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by andete. Original documents available at: https://github.com/andete/ym2413/tree/master/results
It's (again) been over half a year since my last post. I'm almost ashamed about how slowly this is progressing. But then better slow progress than abandoning the project.
In previous posts we've already fairly well investigated isolated YM2413 components. Now it's time to start putting them together. Though instead of immediately building a model that includes everything we've learned, we'll build the model in smaller steps.
This initial partial model will include:
There is partial support for:
The most important missing pieces (that we did already investigate) are:
The following c++ code is pieced together from code snippets from previous posts. If you (re)read those posts, there shouldn't be any surprises in this code.
Remember that this code is more geared towards clarity or to how the hardware (likely) implements the algorithm rather than towards an efficient software implementation.
While creating this model I noticed that in this implementation the output of a channel never stops changing (even when assuming that the envelope level does go to a maximum over time). At the very least (when the envelope reaches a very high attenuation level) the signal keeps toggling between plus and minus zero.
Let's measure how the real hardware behaves. I ran the following experiment:
Operator  AM  PM  EG  KR  ML  KL  TL  WF  FB  AR  DR  SL  RR 

modulator  0  0  0  0  00  0  63  0  0  15  15  15  15 
carrier  1  0  0  0  02  0  0  08  02  00  02 
block=0, fnum=256, volume=0
With these settings each sine period takes 1024 samples and every 4096 samples the envelope level increases by one. 1024 samples per sine was chosen because the sinetable has 1024 entries (see previous posts), thus we can see all details of the 'sine shape'. The slow envelope setting was chosen so that each level contains 4 repeated sines and we don't have to worry about transition effects (e.g. we can look at the 'middle two' sine waves).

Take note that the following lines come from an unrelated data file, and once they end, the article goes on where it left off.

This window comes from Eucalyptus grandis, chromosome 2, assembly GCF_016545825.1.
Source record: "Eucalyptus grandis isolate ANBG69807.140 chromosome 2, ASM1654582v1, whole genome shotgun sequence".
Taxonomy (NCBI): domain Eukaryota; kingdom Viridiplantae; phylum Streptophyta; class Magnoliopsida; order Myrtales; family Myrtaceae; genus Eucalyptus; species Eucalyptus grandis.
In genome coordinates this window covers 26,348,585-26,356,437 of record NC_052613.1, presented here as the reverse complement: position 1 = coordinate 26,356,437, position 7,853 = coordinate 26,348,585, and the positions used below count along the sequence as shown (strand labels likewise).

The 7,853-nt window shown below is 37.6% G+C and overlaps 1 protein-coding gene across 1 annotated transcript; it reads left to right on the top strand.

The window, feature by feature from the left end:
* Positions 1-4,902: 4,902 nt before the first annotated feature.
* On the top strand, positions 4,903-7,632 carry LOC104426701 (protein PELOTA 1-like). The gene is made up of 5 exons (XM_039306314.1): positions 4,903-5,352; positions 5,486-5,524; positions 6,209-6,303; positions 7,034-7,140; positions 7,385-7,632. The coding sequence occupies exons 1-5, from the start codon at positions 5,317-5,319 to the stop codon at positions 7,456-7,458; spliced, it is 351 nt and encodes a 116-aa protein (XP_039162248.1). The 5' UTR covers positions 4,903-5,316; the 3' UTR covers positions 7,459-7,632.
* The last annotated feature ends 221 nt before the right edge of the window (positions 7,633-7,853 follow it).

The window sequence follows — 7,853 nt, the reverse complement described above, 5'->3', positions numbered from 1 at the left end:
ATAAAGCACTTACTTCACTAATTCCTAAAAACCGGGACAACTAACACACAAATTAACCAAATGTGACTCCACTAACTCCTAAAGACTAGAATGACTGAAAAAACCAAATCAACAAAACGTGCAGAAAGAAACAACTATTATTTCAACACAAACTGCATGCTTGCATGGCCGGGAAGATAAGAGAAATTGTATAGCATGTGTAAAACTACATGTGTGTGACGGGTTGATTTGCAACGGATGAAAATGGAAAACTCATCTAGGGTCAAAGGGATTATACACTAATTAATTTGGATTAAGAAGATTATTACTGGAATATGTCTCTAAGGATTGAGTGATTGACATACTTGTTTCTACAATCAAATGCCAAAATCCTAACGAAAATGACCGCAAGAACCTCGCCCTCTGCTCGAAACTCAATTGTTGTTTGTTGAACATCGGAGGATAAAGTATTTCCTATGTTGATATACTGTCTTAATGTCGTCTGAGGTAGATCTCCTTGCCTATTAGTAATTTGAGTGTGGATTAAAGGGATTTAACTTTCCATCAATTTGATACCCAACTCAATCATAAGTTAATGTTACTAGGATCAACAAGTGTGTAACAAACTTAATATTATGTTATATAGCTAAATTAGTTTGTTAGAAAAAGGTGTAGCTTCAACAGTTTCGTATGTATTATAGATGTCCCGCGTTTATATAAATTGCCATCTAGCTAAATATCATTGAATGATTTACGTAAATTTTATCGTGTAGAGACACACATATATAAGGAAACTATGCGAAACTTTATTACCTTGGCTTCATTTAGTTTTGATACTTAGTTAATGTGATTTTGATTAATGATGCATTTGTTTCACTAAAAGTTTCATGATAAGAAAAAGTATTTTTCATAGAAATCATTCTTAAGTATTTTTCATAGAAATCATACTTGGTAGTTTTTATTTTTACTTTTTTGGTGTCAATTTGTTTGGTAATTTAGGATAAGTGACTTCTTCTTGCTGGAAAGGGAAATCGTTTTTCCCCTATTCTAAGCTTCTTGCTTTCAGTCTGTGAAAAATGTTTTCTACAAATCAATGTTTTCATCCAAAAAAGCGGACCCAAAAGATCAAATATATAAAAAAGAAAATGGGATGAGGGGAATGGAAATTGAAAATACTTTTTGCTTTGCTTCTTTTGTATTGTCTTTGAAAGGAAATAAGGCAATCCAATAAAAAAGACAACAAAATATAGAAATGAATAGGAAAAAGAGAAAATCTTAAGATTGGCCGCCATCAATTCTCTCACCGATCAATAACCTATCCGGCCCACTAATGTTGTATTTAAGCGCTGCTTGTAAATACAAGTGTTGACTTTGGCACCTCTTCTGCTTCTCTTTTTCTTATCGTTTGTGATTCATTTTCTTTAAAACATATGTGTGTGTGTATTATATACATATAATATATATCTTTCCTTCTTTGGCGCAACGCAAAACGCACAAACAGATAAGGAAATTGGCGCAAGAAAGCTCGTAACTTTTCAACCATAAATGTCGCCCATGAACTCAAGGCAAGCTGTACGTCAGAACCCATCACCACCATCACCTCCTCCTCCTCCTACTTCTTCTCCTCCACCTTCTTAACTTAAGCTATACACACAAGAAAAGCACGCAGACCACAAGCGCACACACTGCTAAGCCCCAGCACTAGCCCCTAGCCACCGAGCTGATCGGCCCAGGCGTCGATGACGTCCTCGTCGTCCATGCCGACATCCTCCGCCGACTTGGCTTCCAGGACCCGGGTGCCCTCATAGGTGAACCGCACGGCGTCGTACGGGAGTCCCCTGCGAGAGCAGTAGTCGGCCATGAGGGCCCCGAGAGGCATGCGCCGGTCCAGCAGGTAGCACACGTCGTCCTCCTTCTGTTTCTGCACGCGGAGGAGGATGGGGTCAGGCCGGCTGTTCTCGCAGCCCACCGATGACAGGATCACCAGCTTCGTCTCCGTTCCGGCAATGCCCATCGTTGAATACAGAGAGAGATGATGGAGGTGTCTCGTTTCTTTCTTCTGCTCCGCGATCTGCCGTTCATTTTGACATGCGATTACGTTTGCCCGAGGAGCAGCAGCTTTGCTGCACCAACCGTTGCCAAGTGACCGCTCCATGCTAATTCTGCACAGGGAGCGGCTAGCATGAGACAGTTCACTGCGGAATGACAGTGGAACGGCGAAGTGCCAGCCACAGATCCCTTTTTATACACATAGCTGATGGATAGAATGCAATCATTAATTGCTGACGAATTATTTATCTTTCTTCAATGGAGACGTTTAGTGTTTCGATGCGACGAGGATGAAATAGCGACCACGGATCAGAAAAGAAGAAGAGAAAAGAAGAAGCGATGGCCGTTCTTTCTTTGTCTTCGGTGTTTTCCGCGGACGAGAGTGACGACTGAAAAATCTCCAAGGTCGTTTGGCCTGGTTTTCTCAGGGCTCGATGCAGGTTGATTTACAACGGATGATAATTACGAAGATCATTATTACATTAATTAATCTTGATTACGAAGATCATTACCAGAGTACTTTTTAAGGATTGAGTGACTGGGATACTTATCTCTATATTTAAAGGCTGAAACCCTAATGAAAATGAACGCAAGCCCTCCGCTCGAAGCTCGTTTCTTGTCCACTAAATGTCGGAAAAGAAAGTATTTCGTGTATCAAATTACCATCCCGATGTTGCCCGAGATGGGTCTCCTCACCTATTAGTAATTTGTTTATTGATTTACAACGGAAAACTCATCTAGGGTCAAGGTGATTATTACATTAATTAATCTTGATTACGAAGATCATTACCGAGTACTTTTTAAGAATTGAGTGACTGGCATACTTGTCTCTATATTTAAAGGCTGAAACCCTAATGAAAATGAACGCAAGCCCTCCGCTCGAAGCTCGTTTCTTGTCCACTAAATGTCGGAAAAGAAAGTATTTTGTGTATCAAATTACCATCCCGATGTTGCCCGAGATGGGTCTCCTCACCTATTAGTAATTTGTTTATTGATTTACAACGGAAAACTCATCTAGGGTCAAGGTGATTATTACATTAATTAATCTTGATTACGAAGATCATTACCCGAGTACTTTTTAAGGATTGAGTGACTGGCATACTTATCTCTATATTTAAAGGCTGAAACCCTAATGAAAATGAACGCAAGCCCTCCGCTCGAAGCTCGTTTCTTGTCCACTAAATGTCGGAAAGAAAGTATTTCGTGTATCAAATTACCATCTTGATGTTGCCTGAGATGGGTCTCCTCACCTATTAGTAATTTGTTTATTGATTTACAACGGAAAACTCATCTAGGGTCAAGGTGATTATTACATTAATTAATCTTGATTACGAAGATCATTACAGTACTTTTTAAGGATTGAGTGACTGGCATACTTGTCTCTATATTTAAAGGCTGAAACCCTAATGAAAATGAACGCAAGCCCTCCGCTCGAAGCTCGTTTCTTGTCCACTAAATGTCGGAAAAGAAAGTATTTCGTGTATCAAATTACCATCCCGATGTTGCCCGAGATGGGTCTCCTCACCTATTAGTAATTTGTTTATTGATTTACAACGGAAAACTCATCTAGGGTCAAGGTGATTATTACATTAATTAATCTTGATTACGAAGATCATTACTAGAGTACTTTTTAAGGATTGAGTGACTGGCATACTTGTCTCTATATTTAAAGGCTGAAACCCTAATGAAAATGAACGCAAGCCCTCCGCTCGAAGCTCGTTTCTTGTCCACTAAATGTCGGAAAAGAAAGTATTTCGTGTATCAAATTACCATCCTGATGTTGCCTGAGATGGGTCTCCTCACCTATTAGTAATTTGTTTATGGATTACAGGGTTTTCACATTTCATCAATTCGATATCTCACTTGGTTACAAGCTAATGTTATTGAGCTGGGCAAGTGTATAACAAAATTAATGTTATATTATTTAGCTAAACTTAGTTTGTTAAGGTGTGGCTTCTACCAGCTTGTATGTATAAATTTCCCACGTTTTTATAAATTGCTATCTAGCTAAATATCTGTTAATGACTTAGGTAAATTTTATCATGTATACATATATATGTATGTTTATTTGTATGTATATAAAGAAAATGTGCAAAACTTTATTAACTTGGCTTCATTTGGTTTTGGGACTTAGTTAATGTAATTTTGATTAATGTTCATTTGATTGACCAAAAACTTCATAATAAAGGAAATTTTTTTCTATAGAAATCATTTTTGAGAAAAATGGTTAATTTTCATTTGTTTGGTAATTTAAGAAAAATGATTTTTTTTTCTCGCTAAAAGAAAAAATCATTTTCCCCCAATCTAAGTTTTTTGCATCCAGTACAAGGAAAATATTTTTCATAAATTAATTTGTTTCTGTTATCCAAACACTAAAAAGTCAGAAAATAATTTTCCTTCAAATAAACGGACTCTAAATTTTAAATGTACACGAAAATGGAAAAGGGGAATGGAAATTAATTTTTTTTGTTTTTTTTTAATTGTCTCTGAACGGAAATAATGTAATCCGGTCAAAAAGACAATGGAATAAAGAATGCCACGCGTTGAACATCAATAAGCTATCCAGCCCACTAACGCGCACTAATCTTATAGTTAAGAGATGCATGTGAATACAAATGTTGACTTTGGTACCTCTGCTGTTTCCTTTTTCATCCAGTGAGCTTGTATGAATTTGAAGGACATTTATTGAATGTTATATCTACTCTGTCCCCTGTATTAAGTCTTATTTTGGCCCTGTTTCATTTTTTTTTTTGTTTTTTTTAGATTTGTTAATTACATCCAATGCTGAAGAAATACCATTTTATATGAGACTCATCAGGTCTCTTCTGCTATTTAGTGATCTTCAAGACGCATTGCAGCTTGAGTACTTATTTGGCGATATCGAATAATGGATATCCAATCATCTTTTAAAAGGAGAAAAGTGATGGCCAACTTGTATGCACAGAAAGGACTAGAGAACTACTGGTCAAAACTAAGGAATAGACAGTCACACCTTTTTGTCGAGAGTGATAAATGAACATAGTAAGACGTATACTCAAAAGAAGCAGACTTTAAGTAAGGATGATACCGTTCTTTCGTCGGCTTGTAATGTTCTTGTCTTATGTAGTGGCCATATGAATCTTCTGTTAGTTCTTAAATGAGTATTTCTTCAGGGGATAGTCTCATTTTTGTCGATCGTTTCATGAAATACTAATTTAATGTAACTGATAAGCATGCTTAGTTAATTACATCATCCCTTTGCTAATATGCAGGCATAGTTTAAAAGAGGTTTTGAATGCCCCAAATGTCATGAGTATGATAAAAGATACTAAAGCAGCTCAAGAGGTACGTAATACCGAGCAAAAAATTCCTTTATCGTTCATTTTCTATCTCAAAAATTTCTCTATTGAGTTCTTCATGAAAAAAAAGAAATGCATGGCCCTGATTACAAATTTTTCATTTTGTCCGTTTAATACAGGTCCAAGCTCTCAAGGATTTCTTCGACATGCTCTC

Here are the results. The first image shows the full signal. The second image zooms in on the tail of the signal (the rectangle marked in green in the 1st image).
So eventually the real YM2413 signal stops changing. In the c++ model above this is not the case. Let's try to figure out when exactly it stops.
From previous results we know that for envelope level 111 the signal varies between +/2 (6 values, +2, +1, +0, 0, 1, 2). All later envelope levels only vary between +/1 (4 values, +1, +0, 0, 1). So by only measuring the peak amplitude we cannot distinguish levels 112127.
However, in this experiment, every 4096 samples the envelope level increases by one, and it's relatively easily to locate level 111 (6 instead of 4 distinct output values). From this we can calculate that the signal stops changing at the point where we expect envelope level 124.
So in a way we 'counted' the expected envelope level (count from 112 to 124 every 4096 samples). There's an alternative way to obtain the same result (which will also be useful later on in this post): we can look at the 'shape' of the 'sine' wave.